Pearl Harbor Lessons: Trump’s Muslim Ban Same ‘Prejudice’ Japanese Americans Faced During WWII, ACLU Lawyer Warns

Seventy-six years after Japan attacked Pearl Harbor, the grandson of a Japanese American woman held in a concentration camp on U.S. soil during World War II is worried President Donald Trump has reinvigorated the discriminatory sentiments that saw his grandmother treated like an enemy in her own country.

Trump's Muslim ban is motivated by the "same type of prejudice" that led President Franklin D. Roosevelt to sign an executive order that forced more than 100,000 people of Japanese descent to live in concentration camps during the war, Carl Takei, a lawyer for the American Civil Liberties Union, told Newsweek.

Takei's grandmother, Bette Takei, was among those incarcerated in such camps on the West Coast of the U.S. He said she was treated like a dangerous traitor even though she was an American citizen and her husband, Kuichi "Jim" Takei, was in the U.S. Army and fighting the Nazis in Europe. Her story was not unique: Of the 120,000 forced to live in these concentration camps during the war, about 80,000 were U.S. citizens. 

12_07_Pearl_harbor Pictures of people who were incarcerated at Manzanar War Relocation Center near Independence, California. Getty Images

The government officially referred to the camps as "relocation centers," but they were barbed wire prisons staffed by armed guards—and full of people unjustifiably deprived of their freedom.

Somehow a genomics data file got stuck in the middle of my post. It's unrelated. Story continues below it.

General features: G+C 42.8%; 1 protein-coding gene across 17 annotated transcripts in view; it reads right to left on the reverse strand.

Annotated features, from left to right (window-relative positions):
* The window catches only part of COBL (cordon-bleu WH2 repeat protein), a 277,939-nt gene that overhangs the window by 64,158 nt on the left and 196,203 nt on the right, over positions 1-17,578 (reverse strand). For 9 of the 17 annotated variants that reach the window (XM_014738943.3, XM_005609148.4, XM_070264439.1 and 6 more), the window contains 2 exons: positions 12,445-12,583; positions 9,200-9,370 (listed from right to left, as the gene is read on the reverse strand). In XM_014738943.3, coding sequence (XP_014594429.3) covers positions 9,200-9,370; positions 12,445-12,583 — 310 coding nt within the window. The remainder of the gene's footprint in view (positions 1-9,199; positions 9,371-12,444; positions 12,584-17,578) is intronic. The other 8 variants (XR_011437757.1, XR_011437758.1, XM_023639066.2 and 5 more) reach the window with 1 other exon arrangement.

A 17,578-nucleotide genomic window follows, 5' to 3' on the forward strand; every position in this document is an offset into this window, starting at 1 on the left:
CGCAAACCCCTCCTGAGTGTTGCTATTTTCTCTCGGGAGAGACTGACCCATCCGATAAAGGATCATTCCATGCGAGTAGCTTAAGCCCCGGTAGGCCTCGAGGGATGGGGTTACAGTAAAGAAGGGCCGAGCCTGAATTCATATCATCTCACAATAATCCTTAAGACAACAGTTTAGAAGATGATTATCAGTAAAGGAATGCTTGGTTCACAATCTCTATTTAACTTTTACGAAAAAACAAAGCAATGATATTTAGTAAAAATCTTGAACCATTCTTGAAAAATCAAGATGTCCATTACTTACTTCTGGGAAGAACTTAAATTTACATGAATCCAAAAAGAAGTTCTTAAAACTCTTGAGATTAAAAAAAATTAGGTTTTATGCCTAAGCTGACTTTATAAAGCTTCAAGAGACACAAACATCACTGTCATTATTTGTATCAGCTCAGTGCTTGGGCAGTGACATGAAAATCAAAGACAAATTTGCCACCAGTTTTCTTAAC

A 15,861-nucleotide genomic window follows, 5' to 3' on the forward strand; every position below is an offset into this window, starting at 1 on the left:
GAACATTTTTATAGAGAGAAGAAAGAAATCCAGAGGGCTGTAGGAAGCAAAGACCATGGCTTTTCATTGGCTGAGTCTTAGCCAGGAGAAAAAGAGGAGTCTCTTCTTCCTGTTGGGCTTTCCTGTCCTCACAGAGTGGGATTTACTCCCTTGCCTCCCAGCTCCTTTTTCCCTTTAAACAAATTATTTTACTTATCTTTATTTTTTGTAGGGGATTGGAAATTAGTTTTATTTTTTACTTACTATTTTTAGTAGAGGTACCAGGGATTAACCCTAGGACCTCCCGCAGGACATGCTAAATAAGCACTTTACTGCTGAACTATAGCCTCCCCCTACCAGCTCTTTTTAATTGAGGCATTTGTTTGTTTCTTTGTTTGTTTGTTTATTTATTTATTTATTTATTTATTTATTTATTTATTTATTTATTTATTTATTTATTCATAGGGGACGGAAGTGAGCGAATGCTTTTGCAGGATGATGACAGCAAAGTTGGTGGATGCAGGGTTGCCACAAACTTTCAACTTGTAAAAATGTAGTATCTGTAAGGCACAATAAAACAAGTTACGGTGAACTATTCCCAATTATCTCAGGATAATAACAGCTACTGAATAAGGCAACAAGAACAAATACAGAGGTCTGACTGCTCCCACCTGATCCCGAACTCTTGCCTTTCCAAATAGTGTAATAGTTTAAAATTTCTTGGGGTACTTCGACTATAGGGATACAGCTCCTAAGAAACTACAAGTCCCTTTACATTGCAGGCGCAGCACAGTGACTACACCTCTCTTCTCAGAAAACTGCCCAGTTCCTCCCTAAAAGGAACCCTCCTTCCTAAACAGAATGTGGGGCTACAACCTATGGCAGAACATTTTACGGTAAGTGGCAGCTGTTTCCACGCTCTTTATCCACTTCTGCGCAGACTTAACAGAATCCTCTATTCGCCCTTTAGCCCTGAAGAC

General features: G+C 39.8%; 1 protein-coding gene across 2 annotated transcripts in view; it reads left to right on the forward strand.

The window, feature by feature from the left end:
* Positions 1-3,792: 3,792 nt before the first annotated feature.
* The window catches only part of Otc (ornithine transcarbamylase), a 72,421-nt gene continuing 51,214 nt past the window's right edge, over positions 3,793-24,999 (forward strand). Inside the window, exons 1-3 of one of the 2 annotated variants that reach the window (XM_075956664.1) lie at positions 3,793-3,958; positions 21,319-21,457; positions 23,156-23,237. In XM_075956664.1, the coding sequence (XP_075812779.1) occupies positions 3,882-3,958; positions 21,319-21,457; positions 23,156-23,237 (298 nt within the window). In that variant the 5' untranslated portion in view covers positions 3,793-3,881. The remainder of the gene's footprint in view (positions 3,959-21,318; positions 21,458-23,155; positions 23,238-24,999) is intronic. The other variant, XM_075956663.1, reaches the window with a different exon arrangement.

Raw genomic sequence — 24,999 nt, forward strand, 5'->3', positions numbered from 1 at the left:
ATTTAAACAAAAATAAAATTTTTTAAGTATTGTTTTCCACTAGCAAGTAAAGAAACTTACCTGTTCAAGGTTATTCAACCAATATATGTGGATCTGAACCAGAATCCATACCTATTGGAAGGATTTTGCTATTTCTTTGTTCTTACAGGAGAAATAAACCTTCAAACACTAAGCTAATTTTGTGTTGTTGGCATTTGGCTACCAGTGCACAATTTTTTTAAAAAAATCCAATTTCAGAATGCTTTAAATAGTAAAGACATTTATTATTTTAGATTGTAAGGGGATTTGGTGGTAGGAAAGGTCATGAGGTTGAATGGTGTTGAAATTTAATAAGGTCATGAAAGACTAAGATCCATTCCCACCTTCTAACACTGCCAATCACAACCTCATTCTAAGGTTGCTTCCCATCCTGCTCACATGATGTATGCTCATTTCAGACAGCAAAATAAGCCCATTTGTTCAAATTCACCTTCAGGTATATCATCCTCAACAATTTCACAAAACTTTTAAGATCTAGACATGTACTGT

For many, the phrase "concentration camp" is associated with the Holocaust, and using it to describe what many know as "internment camps" might feel extreme. But Roosevelt and the U.S. military explicitly used the phrase when discussing the issue. Moreover, Merriam-Webster defines a concentration camp as a place "where persons (such as prisoners of war, political prisoners, or refugees) are detained or confined." 

During World War II, the War Department said its "relocation camps" were a "military necessity." To avoid being accused of discrimination, Roosevelt's executive order was crafted carefully: It did not explicitly mention people of Japanese descent. But years later, a bipartisan federal commission concluded the order had been fundamentally motivated by "race prejudice, war hysteria and a failure of political leadership." It should be noted that the U.S. was also at war with Germany and Italy, but Americans of German and Italian descent weren't forced into concentration camps. It was decidedly clear what motivated the executive order.